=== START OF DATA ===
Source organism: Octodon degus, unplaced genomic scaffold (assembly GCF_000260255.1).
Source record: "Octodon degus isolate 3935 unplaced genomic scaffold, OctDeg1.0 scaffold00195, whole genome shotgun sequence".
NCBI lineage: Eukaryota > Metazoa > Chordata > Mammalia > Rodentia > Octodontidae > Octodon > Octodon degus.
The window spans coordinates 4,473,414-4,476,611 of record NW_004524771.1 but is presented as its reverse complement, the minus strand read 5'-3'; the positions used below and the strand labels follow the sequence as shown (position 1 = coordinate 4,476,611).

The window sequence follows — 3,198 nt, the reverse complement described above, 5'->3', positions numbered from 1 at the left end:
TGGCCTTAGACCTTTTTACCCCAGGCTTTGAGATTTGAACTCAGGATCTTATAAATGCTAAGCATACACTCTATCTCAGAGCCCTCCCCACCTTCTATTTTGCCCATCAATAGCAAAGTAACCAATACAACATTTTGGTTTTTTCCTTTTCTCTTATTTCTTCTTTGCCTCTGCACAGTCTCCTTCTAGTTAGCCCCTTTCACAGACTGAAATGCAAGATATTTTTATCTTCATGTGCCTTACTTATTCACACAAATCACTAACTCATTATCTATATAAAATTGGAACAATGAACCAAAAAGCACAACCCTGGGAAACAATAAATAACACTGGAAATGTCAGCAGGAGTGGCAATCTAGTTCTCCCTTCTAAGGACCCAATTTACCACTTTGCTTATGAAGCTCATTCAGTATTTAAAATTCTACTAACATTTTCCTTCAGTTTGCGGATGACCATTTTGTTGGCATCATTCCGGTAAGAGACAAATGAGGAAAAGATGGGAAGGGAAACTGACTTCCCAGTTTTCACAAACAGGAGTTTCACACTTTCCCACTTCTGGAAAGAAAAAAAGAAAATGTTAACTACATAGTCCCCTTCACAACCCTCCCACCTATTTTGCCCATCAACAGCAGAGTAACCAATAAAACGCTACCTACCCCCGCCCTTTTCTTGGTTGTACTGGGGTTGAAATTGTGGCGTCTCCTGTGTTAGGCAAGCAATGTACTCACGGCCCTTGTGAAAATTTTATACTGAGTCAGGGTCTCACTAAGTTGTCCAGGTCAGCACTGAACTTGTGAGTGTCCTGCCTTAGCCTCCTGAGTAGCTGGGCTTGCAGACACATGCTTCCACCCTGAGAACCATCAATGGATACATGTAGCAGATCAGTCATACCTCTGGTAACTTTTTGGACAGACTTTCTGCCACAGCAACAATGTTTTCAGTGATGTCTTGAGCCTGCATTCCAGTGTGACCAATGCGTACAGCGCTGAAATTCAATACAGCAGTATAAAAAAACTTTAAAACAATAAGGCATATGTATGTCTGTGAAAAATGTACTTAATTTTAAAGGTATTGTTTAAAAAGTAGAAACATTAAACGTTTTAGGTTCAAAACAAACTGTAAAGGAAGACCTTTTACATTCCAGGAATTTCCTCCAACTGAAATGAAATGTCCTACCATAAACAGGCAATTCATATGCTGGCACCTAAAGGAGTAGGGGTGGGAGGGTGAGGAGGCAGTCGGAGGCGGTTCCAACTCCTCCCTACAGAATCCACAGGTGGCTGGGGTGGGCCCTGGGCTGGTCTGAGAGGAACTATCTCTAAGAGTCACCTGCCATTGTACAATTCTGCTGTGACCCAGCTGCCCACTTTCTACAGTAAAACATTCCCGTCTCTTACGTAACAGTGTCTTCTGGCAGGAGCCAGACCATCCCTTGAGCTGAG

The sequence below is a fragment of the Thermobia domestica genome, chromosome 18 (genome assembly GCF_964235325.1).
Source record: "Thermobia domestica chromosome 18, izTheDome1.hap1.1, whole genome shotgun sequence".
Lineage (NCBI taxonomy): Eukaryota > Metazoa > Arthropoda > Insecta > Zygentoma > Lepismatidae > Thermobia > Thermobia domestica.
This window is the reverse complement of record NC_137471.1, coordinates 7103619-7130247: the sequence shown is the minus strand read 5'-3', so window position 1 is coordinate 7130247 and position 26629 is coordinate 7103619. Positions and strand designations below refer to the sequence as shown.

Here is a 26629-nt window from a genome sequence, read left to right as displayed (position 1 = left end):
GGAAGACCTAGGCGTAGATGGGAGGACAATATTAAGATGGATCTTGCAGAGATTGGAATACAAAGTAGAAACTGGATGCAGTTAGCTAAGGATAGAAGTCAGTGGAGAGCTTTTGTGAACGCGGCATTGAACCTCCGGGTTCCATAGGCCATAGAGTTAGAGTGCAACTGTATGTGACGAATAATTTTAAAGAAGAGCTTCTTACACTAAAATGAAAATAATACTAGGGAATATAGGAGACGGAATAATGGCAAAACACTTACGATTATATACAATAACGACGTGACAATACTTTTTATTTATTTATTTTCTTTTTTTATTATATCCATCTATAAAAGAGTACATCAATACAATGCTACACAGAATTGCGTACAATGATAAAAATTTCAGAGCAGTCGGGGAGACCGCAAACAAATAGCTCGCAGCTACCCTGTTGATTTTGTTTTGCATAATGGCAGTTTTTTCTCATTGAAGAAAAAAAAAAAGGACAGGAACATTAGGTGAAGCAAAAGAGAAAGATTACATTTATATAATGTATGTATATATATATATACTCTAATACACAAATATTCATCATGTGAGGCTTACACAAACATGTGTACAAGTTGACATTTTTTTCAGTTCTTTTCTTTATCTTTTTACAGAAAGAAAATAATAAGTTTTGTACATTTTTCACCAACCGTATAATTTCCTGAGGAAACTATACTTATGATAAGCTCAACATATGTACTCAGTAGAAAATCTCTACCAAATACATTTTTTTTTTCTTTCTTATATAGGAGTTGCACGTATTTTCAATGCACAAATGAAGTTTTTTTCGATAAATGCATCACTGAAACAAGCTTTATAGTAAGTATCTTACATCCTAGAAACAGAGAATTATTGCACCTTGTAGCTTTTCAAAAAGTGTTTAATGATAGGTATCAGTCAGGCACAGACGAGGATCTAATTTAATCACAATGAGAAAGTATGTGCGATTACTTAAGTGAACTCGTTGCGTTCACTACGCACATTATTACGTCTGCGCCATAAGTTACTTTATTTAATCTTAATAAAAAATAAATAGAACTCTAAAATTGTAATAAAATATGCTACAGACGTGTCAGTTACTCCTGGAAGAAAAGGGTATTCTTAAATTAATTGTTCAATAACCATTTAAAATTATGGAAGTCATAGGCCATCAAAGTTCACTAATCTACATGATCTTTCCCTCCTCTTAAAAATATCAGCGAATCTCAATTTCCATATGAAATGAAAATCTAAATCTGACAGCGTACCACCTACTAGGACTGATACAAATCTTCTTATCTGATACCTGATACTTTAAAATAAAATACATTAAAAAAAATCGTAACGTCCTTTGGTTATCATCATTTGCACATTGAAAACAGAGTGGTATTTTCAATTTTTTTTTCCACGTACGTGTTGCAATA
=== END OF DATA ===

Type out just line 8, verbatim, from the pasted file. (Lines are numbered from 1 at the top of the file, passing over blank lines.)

Source record: "Thermobia domestica chromosome 18, izTheDome1.hap1.1, whole genome shotgun sequence".